Local media recently reported that Hong Kong’s central banking institution has begun monitoring capital flows.
Worried this could signal that the government would soon limit bank withdrawals, many Hongkongers have begun lining up in front of ATM machines to pick up cash.
Such fears first arose after Hong Kong government leader Carrie Lam on Oct. 5 invoked a colonial-era emergency law to ban people from wearing masks during public gatherings, in an effort to quell ongoing protests against Beijing’s encroachment on Hong Kong’s autonomy. Many feared that the emergency law could be expanded to further clamp down on civil liberties, including access to their assets.
The Emergency Regulations Ordinance grants the chief executive broad powers to enact regulations, bypassing the city’s legislature to make arrests, stop communications, and issue punishment during occasions of emergency or public danger.
In an Oct. 8 report, local newspaper Apple Daily, citing anonymous sources who work at a Hong Kong bank, said that the Hong Kong Monetary Authority (HKMA)’s bank regulatory division has increased its monitoring of capital flows, requiring all of the city’s banks to report unusual activity in real time, such as customers who withdraw large amounts of cash from the ATMs or counters of a local branch, or those who transfer large amounts out of their accounts.
The HKMA typically investigate capital flows once a year and ask all banks to report such activities on time.
Apple Daily reported that HKMA Banking Supervision has investigated all banks recently about the impact of ongoing protests on “capital flows,” as well as the total capital that banks currently have.
The report concluded that the increased monitoring “shows that Hong Kong authorities have entered into alert mode toward current financial risks.”
HKMA published the latest figures for Hong Kong’s foreign currency reserve assets on Oct. 8, with a total of $438.7 billion at the end of September. The number is slightly higher than August’s, at $432.8 billion, but lower than the figure from July, $448.5 billion.
Meanwhile, Goldman Sachs analysts Gurpreet Singh Sahi and Yingqiang Guo estimated that amid ongoing unrest due to the protests, $3 billion to $4 billion capital have exited Hong Kong in favor of Singapore this past summer, in their report released on Sept. 30.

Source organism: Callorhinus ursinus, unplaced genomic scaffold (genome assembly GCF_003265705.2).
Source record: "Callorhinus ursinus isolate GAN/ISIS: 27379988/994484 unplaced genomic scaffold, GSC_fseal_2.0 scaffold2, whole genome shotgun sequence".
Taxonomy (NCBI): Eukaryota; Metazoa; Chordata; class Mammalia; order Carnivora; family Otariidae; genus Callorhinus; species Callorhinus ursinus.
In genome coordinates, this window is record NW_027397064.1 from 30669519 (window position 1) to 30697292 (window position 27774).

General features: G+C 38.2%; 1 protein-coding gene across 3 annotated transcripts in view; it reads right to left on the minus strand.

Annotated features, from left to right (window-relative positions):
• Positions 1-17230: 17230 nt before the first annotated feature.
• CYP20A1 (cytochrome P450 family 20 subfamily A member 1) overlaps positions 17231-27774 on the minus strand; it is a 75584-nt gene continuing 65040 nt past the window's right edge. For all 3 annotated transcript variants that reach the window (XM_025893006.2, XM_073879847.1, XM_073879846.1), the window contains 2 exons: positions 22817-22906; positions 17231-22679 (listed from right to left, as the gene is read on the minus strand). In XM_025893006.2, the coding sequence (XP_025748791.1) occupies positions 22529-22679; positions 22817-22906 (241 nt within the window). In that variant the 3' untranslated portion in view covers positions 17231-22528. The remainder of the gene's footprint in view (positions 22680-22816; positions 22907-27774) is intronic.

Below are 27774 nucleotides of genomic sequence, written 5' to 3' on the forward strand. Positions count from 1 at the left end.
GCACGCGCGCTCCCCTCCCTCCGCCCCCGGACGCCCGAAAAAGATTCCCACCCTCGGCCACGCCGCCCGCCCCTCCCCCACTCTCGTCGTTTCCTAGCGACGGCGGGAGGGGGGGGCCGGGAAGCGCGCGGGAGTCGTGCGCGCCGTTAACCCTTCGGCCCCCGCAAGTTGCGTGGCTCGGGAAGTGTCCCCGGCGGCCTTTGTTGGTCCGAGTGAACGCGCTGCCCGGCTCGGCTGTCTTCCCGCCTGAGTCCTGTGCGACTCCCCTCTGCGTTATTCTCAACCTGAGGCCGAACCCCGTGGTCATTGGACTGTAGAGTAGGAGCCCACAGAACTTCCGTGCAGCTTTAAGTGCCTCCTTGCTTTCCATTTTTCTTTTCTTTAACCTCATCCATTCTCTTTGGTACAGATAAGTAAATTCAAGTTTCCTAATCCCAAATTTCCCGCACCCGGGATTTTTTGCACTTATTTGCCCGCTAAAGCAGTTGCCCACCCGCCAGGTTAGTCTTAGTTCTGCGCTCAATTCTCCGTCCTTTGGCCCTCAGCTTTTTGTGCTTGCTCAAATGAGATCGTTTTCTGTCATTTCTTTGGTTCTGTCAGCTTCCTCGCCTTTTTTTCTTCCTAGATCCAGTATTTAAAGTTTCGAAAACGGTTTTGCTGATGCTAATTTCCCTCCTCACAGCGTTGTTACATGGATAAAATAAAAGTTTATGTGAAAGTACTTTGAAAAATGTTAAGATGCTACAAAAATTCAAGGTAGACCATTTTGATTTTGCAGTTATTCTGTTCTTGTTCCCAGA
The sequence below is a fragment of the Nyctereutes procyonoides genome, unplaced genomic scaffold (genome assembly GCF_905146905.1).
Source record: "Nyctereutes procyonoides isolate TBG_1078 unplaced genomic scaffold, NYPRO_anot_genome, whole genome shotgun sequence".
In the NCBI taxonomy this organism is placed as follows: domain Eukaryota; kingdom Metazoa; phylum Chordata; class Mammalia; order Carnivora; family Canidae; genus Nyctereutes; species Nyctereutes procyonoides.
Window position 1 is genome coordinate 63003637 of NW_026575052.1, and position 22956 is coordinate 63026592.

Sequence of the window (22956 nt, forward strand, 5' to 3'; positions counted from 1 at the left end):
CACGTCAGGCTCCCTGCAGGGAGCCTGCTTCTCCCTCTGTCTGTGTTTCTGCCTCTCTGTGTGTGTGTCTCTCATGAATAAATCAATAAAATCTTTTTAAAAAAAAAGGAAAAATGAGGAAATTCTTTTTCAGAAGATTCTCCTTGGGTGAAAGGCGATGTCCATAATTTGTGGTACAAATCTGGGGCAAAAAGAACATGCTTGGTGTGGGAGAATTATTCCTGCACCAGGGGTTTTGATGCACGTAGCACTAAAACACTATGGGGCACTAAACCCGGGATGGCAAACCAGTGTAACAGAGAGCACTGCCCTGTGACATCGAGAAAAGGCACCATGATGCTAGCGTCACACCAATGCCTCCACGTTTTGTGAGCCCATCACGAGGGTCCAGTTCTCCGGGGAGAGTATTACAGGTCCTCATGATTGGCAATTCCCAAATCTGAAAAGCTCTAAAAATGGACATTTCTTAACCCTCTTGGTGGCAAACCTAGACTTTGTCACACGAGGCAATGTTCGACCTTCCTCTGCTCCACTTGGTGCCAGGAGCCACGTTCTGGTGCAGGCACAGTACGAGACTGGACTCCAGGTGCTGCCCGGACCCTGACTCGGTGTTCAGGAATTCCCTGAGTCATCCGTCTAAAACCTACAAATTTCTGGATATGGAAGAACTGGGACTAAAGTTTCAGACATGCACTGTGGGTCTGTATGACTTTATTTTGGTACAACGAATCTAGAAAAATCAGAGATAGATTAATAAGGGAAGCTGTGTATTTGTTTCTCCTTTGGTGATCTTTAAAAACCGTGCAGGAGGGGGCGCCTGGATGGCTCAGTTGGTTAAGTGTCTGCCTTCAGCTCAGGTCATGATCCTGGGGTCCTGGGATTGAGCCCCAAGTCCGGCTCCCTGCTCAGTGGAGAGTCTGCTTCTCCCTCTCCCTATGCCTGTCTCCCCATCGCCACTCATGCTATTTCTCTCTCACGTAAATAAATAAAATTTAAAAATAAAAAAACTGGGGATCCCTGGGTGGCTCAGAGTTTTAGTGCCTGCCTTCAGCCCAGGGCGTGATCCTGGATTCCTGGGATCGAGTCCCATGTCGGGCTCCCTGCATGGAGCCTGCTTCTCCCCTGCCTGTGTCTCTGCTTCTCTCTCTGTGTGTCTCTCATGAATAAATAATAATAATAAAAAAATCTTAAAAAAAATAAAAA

Citing the Singapore Monetary Authority, Reuters reported that foreign-currency deposits by non-bank customers rose 52 percent to a record 12.8 billion Singapore dollars ($1.63 billion) in August, compared with 8.4 billion Singapore dollars in August 2018. Singapore’s banks also saw a sharp uptick in foreign currency deposits in July and August.
Long Queues to Withdraw Cash
Since Oct. 5, concerns about the possibility of future citywide regulations led many Hongkongers to line up in front of ATM machines to withdraw cash.
HKMA published a statement the following day to address the rumors: “The HKMA noticed rumours about HKMA implementing a new regulation to cap the daily amount of cash withdrawal from banks. The message is totally fake and unfounded.”
According to the HKMA spokesperson, Hong Kong has about 3,300 ATMs. About 10 percent could not be used, due to protesters who have damaged ATMs that are Chinese state-owned or mainland-Chinese-operated, or those ATMs inside subway stations and shopping malls that were closed down.
Of the ATMs that are in service, 5 percent were out of cash due to too many people withdrawing cash, according to the spokesperson.
Concerns About Capital Flight
Hong Kong commentator Kwai To published an Oct. 7 commentary on Apple Daily analyzing the public anxiety about the safety of their assets: “When people don’t trust the government anymore, and the Emergency Law gives unlimited power to the government, people will believe that the government will take even worse actions.”
Kwai continued: “Now Hong Kong’s status as a financial hub, and the free entry and exit of capital, have become uncertain. Nobody can guarantee that the Hong Kong government won’t use the Emergency Law to restrict the entry and exit of capital.”